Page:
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    Robert Ridgway's "Color Standards," 1912

    Appraised Value:

    $700 - $800

    Appraised on: July 8, 2000

    Appraised in: Tulsa, Oklahoma

    Appraised by: Selby Kiffer

    Category: Books & Manuscripts

    Episode Info: Jackpot! (#1116)

    Originally Aired: May 7, 2007

    slideshow IMAGE: 1 of 3 Next 

    More Like This:

    Form: Book
    Material: Paper
    Period / Style: 20th Century
    Value Range: $700 - $800

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    Appraisal Video: (2:49)


    Appraised By:

    Selby Kiffer
    Books & Manuscripts
    Books and Manuscripts Dept., Senior Vice President

    Appraisal Transcript:

    GUEST: It was just in a box of books and I collect old books. So I pulled it out and I looked through it, and I just really was intrigued by all the colors and stuff, so I bought it.

    APPRAISER: All the colors. It's called “Color Standards and Color Nomenclature,” by Robert Ridgway. Have you found anything out about Mr. Ridgway?

    GUEST: I couldn't find out anything, so I gave the book to my daughter Ina.


    GUEST: And she passed it on to me, and I did a little research, and I kinda thumbed through an encyclopedia, and I really couldn't find anything about the book, but I found out a little bit about the author, and, uh, that he was an ornithologist.

    APPRAISER: Right.

    GUEST: and he was head of a bird department in a museum back east.

    APPRAISER: Exactly, he's identified here as Curator of the Division of Birds, United States National Museum.

    GUEST: And then I also just read just a little snippet of where he was associated with John Muir.

    APPRAISER: Another great naturalist. And I know another book by Ridgway about birds, “Birds of North and Middle America,” but I didn't realize he had made this book. And this book, as he explains in his preface, was really an attempt as a scientist to standardize the names of color in a similar way that weights and measures had been standardized. And the beauty of the book, as you know, are the plates. Now it's interesting. There's a caution here printed that the plates should not be exposed to light or they could fade, and clearly, they haven't been, because they're beautifully vibrant.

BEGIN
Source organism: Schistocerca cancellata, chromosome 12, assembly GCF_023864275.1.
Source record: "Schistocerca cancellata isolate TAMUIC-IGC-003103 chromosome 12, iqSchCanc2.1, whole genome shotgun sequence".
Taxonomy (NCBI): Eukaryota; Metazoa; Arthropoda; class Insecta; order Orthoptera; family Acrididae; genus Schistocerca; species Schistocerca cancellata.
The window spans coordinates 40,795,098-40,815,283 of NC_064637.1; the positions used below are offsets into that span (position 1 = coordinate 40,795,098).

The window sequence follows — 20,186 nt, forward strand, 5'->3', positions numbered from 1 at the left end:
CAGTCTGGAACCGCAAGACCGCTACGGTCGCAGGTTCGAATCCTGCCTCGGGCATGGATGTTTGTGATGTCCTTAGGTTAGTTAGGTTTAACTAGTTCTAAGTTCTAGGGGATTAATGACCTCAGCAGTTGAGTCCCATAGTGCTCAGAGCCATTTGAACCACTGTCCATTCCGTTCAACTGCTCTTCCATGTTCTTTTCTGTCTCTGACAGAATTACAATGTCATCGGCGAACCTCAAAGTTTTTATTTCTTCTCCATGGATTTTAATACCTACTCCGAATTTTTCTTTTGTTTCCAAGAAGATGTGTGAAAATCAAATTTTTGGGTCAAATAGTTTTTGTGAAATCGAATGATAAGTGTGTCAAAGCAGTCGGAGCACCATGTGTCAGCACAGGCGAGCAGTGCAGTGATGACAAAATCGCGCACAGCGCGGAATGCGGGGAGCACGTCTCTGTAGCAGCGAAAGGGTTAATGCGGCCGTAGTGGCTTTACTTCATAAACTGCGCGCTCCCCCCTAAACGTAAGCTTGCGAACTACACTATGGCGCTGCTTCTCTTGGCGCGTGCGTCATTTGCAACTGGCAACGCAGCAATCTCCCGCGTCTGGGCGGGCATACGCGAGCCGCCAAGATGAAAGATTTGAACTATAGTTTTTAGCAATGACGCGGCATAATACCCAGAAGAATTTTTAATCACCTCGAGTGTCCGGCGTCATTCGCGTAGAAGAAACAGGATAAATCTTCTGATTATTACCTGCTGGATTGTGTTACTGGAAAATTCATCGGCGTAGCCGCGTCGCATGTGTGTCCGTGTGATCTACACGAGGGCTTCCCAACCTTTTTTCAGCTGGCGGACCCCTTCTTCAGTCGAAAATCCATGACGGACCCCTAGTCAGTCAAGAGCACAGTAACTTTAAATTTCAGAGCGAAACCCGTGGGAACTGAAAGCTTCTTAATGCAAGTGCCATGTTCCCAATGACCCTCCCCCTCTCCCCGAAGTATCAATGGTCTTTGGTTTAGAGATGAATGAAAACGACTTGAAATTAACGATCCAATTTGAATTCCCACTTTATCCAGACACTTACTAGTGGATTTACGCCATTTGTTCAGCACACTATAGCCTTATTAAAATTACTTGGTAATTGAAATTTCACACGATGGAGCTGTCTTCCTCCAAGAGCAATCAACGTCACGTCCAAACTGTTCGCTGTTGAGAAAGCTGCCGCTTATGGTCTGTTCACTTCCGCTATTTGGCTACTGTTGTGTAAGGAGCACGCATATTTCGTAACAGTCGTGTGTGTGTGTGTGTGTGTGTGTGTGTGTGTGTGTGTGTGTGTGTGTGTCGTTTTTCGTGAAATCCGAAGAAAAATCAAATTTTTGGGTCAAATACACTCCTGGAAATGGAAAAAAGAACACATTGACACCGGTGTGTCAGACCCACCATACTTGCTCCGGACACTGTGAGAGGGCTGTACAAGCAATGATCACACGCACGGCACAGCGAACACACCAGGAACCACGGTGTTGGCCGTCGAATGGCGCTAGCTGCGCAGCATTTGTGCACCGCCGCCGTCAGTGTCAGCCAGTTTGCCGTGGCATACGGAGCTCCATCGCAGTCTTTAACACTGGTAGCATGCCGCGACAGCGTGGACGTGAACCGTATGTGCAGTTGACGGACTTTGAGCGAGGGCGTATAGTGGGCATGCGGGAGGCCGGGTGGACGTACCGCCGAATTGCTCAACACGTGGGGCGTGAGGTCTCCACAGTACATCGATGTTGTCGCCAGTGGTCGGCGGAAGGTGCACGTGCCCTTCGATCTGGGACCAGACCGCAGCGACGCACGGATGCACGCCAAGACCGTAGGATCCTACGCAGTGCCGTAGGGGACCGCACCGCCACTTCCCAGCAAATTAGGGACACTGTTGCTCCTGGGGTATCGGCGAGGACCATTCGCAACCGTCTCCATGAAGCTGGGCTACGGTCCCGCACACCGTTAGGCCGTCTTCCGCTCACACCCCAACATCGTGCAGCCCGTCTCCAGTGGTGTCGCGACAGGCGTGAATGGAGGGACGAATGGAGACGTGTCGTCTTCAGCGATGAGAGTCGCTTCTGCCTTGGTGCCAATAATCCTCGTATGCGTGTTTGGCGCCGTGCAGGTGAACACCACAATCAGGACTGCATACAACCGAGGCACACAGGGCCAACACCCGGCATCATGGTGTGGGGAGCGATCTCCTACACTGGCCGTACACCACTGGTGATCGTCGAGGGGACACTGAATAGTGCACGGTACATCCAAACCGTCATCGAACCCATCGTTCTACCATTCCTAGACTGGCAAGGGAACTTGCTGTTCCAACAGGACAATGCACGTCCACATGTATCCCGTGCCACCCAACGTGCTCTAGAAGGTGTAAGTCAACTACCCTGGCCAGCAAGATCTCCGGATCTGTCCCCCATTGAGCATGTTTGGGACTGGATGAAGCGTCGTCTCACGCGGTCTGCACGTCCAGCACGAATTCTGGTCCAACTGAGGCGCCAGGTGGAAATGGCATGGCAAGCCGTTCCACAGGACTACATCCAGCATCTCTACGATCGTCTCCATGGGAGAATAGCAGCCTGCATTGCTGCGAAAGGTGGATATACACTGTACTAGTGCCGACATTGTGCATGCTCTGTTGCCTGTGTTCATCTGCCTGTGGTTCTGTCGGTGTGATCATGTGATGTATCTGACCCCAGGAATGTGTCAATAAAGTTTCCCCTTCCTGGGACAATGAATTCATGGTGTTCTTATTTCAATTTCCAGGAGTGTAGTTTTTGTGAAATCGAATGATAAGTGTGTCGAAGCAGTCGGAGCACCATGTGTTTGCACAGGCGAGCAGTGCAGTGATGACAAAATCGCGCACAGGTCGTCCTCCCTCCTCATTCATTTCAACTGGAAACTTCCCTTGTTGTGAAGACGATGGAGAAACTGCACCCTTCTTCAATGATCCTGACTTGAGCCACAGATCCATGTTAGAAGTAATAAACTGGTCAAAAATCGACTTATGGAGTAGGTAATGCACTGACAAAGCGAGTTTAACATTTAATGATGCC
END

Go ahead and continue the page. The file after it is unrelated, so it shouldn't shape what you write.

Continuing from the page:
GUEST: They are very pretty.

    APPRAISER: Let's look at some of them. Now, in 1886, Ridgway published a book called “Color Nomenclature for Naturalists” that illustrated 186 colors. This book has, if you remember, 1,115 colors, plus on each page there's-- for guidance, control-- white and black, as well. So there's over 1,400 pieces of color, all of which had to be cut out and mounted by hand. You've noticed these aren't printed on the page, but mounted.

    GUEST: Mm-hmm. Yes.

    APPRAISER: I'd hate to be painting my house based on these because you get a whole great variety.

    GUEST: It is hard to choose your favorite one.

    APPRAISER: Exactly. But I think we agreed that we both like purple, so let's show that.

    GUEST: I love purple.

    APPRAISER: The Ridgway Color System never caught on. So this is really, I think, a testament to Ridgway and his tenacity. No commercial publisher could have taken this on. I don't know if you noticed it was published by the author.

    GUEST: Oh, no, I didn't see that.

    APPRAISER: The edition must have been very small, certainly less than 500 copies, and probably closer to 300.

    GUEST: Wow.

    APPRAISER: So it maybe failed as a scientific work, but I think it succeeds as a work of art. How much did the box cost?

    GUEST: No, I just bought the one book.

    APPRAISER: Okay.

    GUEST: It cost me a dollar.

    APPRAISER: Well, you did very well. I would certainly think, in this condition, which is very good, this copy would sell for between $700 and $800.

    GUEST: Oh, you're kidding. (laughs) You're kidding!

    APPRAISER: I'm not kidding.

    GUEST: Wow. Oh, my gosh.

    APPRAISER: And it's an exciting book because of the contents. I appreciate your bringing it in.

    GUEST: That's amazing. Oh, I can't believe it.

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